Preserved in Portico This version is not peer-reviewed
Steroid Receptors and Vertebrate Evolution
: Received: 28 January 2019 / Approved: 30 January 2019 / Online: 30 January 2019 (12:56:43 CET)
: Received: 29 March 2019 / Approved: 1 April 2019 / Online: 1 April 2019 (13:50:13 CEST)
A peer-reviewed article of this Preprint also exists.
Journal reference: Molecular and Cellular Endocrinology 2019, 496
Considering that life on earth evolved about 3.7 billion years ago, vertebrates are young, appearing in the fossil record during the Cambrian explosion about 542 to 515 million years ago. Results from sequence analyses of genomes from bacteria, yeast, plants, invertebrates and vertebrates indicate that receptors for adrenal steroids (aldosterone, cortisol), and sex steroids (estrogen, progesterone, testosterone) also are young, with receptors for estrogens and 3-ketosteroids first appearing in basal chordates (cephalochordates: amphioxus), which are close ancestors of vertebrates. An ancestral progesterone receptor and an ancestral corticoid receptor, the common ancestor of the glucocorticoid and mineralocorticoid receptors, evolved in jawless vertebrates (cyclostomes: lampreys, hagfish). This was followed by evolution of an androgen receptor and distinct glucocorticoid and mineralocorticoid receptors in cartilaginous fishes (gnathostomes: sharks). Adrenal and sex steroid receptors are not found in echinoderms: and hemichordates, which are ancestors in the lineage of cephalochordates and vertebrates. The presence of steroid receptors in vertebrates, in which these steroid receptors act as master switches to regulate differentiation, development, reproduction, immune responses, electrolyte homeostasis and stress responses, argues for an important role for steroid receptors in the evolutionary success of vertebrates, considering that the human genome contains about 22,000 genes, which is not much larger than genomes of invertebrates, such as Caenorhabditis elegans (~18,000 genes) and Drosophila (~14,000 genes).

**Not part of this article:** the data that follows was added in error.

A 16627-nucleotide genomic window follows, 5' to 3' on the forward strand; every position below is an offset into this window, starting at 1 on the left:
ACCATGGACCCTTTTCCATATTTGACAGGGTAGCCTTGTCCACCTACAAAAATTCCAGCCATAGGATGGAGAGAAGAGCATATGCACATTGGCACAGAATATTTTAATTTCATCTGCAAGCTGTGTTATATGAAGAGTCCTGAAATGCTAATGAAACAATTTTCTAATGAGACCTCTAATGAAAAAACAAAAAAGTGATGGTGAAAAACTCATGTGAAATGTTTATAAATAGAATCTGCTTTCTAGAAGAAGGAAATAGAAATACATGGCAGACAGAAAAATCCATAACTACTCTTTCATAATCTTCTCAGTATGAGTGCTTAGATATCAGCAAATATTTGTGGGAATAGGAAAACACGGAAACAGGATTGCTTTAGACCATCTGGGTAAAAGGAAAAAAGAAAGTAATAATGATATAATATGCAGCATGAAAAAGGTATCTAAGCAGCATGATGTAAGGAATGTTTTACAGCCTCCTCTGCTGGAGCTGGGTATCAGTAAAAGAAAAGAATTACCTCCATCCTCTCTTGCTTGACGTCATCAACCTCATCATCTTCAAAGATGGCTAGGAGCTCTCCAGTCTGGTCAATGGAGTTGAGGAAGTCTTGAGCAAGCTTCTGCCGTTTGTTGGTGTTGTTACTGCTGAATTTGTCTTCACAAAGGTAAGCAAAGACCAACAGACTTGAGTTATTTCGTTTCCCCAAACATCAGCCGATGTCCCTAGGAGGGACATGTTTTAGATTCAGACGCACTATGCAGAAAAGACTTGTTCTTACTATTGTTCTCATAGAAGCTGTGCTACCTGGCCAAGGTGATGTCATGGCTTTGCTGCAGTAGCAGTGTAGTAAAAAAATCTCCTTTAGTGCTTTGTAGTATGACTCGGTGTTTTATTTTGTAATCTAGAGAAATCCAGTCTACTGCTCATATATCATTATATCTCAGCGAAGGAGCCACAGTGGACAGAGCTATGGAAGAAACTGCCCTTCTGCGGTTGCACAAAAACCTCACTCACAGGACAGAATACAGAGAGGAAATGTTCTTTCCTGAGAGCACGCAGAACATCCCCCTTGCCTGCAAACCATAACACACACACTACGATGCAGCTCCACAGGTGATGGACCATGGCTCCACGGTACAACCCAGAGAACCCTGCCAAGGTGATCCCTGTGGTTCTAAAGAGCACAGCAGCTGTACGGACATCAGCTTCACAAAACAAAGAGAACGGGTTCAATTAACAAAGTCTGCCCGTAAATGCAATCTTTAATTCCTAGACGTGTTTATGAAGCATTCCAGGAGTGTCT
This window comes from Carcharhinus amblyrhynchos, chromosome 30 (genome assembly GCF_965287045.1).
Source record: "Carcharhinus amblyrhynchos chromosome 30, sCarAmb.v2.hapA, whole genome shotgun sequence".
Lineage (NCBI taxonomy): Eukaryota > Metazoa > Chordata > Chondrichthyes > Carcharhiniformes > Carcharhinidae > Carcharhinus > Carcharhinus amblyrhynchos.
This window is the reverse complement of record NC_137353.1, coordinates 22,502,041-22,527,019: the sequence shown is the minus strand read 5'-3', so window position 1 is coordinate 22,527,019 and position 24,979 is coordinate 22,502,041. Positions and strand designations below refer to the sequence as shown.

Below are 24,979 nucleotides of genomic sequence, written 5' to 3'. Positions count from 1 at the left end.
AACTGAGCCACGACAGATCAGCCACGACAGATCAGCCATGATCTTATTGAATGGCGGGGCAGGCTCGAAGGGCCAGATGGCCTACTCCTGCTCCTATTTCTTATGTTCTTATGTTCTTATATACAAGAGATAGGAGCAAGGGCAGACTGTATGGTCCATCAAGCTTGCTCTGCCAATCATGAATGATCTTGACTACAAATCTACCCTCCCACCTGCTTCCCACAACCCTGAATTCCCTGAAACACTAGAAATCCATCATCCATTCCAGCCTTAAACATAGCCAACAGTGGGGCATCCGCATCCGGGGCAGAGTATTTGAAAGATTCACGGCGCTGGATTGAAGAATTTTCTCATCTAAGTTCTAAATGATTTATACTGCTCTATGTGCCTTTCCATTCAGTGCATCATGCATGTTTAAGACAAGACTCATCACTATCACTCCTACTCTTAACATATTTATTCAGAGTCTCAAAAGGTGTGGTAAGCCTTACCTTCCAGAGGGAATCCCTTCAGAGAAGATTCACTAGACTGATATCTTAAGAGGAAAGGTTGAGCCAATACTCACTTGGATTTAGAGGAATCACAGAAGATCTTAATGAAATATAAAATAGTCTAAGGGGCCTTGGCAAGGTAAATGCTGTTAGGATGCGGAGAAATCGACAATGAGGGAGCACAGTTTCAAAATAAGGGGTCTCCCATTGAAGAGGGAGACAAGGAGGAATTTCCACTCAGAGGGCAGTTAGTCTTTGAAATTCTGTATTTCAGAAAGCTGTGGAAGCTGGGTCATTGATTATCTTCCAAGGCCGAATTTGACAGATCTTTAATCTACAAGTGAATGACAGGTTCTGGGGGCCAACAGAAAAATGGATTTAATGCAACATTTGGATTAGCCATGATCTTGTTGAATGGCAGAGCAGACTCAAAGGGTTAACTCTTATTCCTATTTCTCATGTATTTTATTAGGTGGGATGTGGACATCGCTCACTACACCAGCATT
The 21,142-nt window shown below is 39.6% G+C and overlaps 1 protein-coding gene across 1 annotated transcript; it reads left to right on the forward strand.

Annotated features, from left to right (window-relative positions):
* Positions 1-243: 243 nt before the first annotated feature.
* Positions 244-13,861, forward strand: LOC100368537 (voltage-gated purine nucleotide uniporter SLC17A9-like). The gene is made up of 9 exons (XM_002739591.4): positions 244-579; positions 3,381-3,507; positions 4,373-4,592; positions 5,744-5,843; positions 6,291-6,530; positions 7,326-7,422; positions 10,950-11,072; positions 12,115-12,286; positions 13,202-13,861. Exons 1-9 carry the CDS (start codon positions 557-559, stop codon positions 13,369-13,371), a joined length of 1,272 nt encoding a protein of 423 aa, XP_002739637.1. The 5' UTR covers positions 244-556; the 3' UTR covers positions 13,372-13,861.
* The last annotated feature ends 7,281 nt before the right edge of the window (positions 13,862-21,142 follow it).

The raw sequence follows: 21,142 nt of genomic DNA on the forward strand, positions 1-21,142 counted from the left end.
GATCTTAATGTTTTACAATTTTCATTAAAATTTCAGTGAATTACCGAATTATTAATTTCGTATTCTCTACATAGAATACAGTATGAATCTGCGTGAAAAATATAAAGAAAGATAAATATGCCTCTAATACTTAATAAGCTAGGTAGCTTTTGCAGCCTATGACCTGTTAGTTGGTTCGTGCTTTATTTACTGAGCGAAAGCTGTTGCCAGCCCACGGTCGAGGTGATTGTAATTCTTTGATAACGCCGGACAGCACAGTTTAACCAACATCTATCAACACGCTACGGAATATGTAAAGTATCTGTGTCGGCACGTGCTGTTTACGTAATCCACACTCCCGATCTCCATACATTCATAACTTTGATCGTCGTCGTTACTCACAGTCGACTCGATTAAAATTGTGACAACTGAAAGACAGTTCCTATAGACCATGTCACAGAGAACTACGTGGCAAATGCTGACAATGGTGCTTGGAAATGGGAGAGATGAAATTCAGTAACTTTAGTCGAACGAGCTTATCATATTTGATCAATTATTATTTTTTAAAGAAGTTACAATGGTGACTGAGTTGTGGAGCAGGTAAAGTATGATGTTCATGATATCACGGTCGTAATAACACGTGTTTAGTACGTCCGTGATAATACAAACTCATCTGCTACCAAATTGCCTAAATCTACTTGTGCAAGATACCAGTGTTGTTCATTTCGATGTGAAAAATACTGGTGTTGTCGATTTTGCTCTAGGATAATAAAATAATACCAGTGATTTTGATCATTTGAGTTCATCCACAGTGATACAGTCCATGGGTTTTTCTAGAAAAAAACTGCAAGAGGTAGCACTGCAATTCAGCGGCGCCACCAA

Steroids, Vertebrate Evolution, Ancestral Estrogen, Cambrian, Snowball Earth
This is an open access article distributed under the Creative Commons Attribution License which permits unrestricted use, distribution, and reproduction in any medium, provided the original work is properly cited.
We encourage comments and feedback from a broad range of readers. See criteria for comments and our diversity statement.